About Thailand


Thailand

The Kingdom of Thailand lies in Southeast Asia, with Laos and Cambodia to its east, the Gulf of Thailand and Malaysia to its south, and the Andaman Sea and Myanmar to its west. The country's official name was Siam until 24 June 1939. It was again called Siam between 1945 and May 11, 1949, when it was once again changed by official proclamation. The word Thai means "freedom" in the Thai language and is also the name of the majority ethnic group.


History

Due to its geographical location, Thai culture has always been greatly influenced by China and India. However, different indigenous cultures have also existed in Thailand since the Baan Chiang culture.

The first Siamese/Thai state is traditionally considered to be the Buddhist kingdom of Sukhothai founded in 1238, following the decline and fall of the Khmer Empire in the 13th - 15th century.

A century later, Sukhothai's power was overshadowed by the larger Siamese kingdom of Ayutthaya, established in the mid-14th century. After Ayutthaya sacked Angkor itself in 1431, much of the Khmer court and its Hindu customs were brought to Ayuthaya, and Khmer customs and rituals were adopted into the courtly culture of Siam.

After Ayuthaya fell in 1767, Thonburi was the capital of Thailand for a brief period under King Taksin the Great, until a coup d'etat in 1782. The current (Ratthanakosin) era of Thai history began in 1782 following the establishment of Bangkok as capital of the Chakri dynasty under King Rama I the Great.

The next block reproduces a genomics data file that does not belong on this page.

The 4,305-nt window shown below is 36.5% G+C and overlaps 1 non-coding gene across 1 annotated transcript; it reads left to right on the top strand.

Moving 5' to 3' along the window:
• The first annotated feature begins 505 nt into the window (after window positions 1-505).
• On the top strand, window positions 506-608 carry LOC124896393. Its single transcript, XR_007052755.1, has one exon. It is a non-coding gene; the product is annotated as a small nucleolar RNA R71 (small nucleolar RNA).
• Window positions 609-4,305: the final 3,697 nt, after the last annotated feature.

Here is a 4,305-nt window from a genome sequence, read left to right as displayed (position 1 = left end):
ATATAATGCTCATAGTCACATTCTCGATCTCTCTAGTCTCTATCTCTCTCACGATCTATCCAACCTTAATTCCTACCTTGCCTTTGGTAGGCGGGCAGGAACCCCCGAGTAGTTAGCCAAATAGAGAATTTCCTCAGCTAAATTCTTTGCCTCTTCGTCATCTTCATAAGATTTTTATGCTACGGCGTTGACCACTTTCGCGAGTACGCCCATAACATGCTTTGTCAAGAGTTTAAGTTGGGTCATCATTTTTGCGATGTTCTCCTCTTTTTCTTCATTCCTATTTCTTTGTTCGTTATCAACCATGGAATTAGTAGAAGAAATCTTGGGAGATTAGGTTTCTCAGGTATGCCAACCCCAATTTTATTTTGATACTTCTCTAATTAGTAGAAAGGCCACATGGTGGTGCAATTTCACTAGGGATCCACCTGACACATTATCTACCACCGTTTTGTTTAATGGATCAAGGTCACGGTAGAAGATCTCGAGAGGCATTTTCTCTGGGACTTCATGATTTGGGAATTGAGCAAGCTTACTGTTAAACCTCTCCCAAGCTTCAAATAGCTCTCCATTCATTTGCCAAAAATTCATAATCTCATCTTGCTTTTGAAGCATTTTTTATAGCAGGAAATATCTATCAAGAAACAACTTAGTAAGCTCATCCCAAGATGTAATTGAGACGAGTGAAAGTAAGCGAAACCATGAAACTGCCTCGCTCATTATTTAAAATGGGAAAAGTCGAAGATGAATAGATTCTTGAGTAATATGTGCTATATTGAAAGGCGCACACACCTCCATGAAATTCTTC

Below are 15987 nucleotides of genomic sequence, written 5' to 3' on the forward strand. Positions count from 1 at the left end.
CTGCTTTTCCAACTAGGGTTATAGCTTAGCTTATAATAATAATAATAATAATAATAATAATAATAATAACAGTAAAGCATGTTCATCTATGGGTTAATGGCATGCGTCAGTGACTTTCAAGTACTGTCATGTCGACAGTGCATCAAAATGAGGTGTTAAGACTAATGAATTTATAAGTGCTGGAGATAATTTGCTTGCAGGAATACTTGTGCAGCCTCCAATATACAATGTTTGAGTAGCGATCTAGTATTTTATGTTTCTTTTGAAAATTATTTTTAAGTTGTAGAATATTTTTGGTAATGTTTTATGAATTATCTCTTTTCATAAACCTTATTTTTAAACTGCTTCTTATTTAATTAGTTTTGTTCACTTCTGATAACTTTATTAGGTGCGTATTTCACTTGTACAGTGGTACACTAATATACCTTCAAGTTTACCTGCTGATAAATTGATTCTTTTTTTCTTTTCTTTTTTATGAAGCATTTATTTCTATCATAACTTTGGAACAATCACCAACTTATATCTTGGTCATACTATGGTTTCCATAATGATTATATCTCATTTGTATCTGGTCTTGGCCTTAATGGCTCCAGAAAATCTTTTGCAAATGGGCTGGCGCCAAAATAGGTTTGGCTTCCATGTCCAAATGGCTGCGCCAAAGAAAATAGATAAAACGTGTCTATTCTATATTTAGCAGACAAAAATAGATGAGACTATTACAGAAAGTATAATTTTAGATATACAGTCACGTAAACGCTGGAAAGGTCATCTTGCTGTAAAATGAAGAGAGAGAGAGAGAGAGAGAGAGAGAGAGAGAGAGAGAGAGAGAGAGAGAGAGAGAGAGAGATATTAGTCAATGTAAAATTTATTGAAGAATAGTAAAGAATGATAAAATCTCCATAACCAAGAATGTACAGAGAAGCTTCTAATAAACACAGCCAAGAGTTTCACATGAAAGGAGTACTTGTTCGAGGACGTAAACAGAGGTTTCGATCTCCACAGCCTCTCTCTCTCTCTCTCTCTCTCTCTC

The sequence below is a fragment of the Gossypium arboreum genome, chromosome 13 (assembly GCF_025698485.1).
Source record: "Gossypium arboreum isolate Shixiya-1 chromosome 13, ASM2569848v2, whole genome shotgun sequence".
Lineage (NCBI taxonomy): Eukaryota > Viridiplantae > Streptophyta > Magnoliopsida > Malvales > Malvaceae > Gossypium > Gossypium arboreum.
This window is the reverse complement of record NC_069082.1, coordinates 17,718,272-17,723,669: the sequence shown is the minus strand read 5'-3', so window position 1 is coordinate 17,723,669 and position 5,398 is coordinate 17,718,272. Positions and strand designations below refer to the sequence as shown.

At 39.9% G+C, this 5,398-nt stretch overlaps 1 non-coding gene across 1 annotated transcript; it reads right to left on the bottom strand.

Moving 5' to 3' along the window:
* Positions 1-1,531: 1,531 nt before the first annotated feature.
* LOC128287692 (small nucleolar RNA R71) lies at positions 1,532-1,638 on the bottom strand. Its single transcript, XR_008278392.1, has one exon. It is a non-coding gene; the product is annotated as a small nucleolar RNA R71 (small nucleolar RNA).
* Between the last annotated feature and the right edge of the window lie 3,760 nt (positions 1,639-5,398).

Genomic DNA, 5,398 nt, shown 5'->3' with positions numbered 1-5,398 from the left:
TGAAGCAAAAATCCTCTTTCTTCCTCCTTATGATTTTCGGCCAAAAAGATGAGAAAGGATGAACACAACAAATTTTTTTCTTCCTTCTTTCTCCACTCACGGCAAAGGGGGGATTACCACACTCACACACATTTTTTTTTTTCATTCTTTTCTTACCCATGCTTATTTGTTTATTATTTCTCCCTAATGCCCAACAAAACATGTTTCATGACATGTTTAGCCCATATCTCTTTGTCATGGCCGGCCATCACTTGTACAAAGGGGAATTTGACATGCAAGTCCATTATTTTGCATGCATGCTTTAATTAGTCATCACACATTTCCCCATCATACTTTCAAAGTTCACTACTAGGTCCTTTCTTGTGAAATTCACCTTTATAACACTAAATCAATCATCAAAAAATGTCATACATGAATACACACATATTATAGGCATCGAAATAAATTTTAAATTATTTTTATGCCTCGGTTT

European powers began traveling to Thailand in the 16th century. Despite European pressure, Thailand is the only Southeast Asian country never to have been colonized by a European power. The two main reasons for this is that Thailand had a long succession of very able rulers in the 1800s and that it was able to utilise the rivalry and tension between the French and the British. As a result, the country remained as a buffer state between parts of Southeast Asia that were colonised by the two colonial powers. Despite this, Western influence led to many reforms in the 19th century and major concessions to British trading interests. This included the loss of the three southern provinces, which later became Malaysia's three northern states.

In 1932, a bloodless revolution resulted in a new constitutional monarchy. During the war, Thailand was allied with Japan. Yet after the war, it became an ally of the United States. Thailand then went through a series of coups d'tat, but eventually progressed towards democracy in the 1980s.

In 1997, Thailand was hit with the Asian financial crisis and the Thai baht was soon worth 56 baht to the U.S. Dollar compared to about 25 baht to the dollar before 1997. Since then the baht has regained some strength and currently trades around 36-39 baht to the dollar.

The official calendar in Thailand is based on Eastern version of the Buddhist Era, which is 543 years ahead of the Gregorian (western) calendar. For example, the year 2007 CE is called 2550 BE in Thailand.


Province

Thailand is divided into 76 provinces (changwat), which are gathered into 5 groups of provinces by location. There are also 2 special governed districts: the capital Bangkok (Krung Thep Maha Nakhon in Thai) and Pattaya, of which Bangkok is also at a provincial level, while Pattaya is part of Chon Buri Province. Some Thai people still count Bangkok as a province, making Thailand a 76-province country.

Each province is divided into smaller districts. As of 2000 there are 796 districts (amphoe), 81 minor districts (king amphoe) and the 50 districts of Bangkok (khet). Some parts of the provinces bordering Bangkok are also referred to as Greater Bangkok (pari monthon). These provinces include Nonthaburi, Pathum Thani, Samut Prakan, Nakhon Pathom, Samut Sakhon. The name of each province's capital city (mueang) is the same as that of the province: for example, the capital of Chiang Mai province (changwat Chiang Mai) is Mueang Chiang Mai.